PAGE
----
In the prior art, signals used to form an image reside in either a first frequency band or in a second frequency band. The first frequency band comprises the fundamental band and the second frequency band comprises a harmonic of the fundamental frequency band. The second frequency band substantially excludes the first frequency band. A composite image is formed by signals from the second frequency band in the near field and by signals from the first frequency band in the far field. While such method can improve the penetration of the harmonic imaging, it achieves this at the expense of the image uniformity. The image speckle size associated with the first frequency band is usually much bigger than that associated with the second frequency band. As a result, the composite image has a smaller speckle size in the near field and larger speckle size in the far field, which leads to the degradation in the image uniformity.
The current invention is a method and an apparatus for improving the penetration of the harmonic imaging while preserving the image uniformity. It achieves this by using signals from a similar frequency band to form a composite image. More specifically, a near field image uses primarily tissue generated harmonic signal associated with the first transmitting event that has a center frequency of f1. Such tissue generated harmonic signal has a frequency band centered on 2f1. In the far field, fundamental echo signals from the second transmitting event that has a center frequency of f2 are primarily used. Since the center frequency f2 in the second transmitting event is close to 2f1, and there is a significant overlap in frequency band between signals extracted from the first transmitting event and signals extracted from the second transmitting event, a composite image formed from these signals has similar speckle size across the whole image. Because the extracted signal from the second transmitting event is a fundamental component of the received echo, such signal has much larger amplitude than the tissue generated harmonic signal from the first transmitting event. Therefore, adding the fundamental signal from the second transmitting event in the far field improves the penetration of the harmonic imaging without sacrificing the image uniformity.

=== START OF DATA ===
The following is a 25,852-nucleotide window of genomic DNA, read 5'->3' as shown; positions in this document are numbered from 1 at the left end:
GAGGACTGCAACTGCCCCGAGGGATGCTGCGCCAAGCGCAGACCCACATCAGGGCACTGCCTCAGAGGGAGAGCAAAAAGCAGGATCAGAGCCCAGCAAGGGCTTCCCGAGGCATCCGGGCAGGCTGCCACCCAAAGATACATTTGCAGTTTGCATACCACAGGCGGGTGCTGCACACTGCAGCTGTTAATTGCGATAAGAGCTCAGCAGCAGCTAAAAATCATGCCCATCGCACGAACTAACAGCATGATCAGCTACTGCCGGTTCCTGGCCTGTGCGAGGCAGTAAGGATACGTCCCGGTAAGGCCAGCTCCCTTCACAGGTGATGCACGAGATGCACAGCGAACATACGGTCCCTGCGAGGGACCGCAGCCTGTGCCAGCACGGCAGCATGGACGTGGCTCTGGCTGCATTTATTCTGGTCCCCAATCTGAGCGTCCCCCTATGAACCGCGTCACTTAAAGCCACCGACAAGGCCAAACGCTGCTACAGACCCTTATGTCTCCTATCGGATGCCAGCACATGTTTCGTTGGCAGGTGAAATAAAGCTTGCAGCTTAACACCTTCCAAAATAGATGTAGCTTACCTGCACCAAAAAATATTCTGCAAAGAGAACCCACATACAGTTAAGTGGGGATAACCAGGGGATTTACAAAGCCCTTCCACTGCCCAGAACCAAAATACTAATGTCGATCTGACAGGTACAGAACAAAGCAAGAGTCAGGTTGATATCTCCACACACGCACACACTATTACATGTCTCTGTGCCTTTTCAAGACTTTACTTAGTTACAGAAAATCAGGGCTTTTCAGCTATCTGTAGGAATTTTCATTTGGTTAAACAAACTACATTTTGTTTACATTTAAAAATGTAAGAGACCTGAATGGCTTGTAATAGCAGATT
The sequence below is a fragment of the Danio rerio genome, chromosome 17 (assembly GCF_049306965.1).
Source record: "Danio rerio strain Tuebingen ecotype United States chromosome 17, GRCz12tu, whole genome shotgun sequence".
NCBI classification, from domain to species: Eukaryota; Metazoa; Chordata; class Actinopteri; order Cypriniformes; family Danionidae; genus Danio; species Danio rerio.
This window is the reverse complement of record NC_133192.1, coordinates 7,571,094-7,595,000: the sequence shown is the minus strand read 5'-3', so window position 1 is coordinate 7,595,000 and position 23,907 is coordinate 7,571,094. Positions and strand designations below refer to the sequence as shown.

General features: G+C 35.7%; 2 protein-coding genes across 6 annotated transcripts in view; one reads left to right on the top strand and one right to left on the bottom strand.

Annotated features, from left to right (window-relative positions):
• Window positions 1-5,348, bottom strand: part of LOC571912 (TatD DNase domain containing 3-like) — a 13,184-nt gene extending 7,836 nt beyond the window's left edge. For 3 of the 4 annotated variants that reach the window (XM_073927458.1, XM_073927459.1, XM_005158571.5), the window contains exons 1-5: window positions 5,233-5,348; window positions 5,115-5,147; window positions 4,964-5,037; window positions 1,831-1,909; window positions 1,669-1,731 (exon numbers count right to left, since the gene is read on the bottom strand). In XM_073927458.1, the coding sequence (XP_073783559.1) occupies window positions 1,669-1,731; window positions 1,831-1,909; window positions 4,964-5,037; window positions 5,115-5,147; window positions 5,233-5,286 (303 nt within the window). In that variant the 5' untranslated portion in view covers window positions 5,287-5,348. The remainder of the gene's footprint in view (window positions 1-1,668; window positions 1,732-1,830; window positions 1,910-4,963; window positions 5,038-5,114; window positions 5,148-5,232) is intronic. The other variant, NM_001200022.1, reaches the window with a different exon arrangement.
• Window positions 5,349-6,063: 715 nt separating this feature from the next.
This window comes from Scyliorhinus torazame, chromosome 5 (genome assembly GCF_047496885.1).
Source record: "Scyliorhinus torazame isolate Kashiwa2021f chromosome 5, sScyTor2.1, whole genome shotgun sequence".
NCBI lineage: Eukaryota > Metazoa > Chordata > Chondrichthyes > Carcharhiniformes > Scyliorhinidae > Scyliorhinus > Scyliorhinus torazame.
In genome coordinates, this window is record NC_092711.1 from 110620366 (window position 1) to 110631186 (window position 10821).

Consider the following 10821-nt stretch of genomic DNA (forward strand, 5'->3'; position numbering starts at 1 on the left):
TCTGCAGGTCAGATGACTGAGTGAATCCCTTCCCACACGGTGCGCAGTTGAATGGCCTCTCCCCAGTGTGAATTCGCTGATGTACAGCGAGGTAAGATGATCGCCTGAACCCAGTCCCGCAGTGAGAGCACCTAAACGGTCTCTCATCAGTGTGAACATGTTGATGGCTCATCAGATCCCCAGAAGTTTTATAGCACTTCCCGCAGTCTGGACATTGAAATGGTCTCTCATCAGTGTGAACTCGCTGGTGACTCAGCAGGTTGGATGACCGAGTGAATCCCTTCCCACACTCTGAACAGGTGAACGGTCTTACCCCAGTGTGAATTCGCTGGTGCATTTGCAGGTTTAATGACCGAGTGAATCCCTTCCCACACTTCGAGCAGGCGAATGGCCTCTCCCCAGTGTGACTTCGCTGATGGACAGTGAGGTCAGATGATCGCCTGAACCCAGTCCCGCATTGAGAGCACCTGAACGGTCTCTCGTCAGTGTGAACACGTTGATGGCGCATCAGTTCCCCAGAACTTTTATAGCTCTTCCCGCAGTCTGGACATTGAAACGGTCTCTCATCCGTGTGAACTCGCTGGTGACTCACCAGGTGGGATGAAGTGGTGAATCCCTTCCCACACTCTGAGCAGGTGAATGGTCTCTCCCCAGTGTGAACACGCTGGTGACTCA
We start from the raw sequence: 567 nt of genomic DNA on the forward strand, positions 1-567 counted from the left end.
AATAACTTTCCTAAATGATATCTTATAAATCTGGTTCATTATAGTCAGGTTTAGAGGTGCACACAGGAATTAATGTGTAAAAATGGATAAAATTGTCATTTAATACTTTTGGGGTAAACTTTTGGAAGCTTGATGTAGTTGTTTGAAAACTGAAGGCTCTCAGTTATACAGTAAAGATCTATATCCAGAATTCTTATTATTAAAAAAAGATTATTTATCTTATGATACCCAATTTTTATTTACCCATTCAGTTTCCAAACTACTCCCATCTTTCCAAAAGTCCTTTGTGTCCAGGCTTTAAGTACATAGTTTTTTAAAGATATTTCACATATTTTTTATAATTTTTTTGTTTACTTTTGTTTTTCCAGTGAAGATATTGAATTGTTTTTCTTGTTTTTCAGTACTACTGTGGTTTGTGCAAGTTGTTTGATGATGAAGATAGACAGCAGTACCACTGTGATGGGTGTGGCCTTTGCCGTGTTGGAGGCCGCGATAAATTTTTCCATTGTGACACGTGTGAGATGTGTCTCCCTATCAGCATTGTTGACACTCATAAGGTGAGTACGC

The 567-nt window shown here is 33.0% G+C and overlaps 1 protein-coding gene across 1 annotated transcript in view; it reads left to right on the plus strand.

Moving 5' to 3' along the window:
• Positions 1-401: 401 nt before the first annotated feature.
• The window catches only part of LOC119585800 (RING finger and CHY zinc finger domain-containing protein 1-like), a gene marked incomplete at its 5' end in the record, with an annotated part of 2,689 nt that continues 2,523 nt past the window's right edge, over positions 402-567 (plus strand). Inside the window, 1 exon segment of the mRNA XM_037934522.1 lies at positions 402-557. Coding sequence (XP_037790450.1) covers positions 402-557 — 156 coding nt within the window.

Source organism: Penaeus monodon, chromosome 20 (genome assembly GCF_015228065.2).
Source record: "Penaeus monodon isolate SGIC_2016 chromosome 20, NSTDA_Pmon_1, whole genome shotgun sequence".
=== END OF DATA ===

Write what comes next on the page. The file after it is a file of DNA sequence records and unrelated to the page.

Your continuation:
In short, the method and apparatus of the present invention blends a fundamental signal into a harmonic image to improve penetration of the harmonic imaging. The blending is done in such a way that penetration of a harmonic image is improved without sacrificing the image uniformity. The foregoing and other features of the method and apparatus of the present invention will be apparent from the detailed description that follows.
FIG. 1 is a block diagram of the conventional ultrasound imaging system.
FIG. 2 is a block diagram of the first implementation of an ultrasound imaging system suitable for use with the present invention.
FIG. 3 illustrates a number of graphs showing signal processing for the near field under the first implementation.
FIG. 4 illustrates a number of graphs showing signal processing for the far field under the first implementation.
FIG. 5 illustrates a number of graphs showing signals under the time-varying filter mode of the first implementation.
FIG. 6 is a block diagram of a second implementation of an ultrasound imaging system suitable for use with the present invention.
FIG. 7 illustrates a number of graphs showing signal processing for the near field under the second implementation.
FIG. 8 illustrates a number of graphs showing signal processing for the far field under the second implementation.
Referring now to the drawings in detail wherein like numbers represent like elements throughout, FIG. 1 schematically illustrates a conventional ultrasound imaging system, generally identified 1, The system 1 incorporates a transducer array 24 comprised of a plurality of separately driven transducer elements, each of which produces a burst of ultrasonic energy when energized by a pulser 20 that amplifies the waveform 12. The transmitter 18 drives the transducer array 24 such that the ultrasonic energy is transmitted as a directed focused beam. To accomplish this, proper time delays are imparted to a multiplicity of pulsers 20. Each pulser 20 is coupled to a respective transducer element via transmit/receive (T/R) switches 22. The T/R switches 22 are typically diodes which protect the receive electronics from the high voltages generated by the transmit electronics. The transmit signal causes the diodes to shut off or limit the signal to the receiver 26. The transmit focus time delays are preferably read from a look-up table. By appropriately adjusting the transmit focus time delays in a conventional manner, the ultrasonic beam can be directed and focused at a point.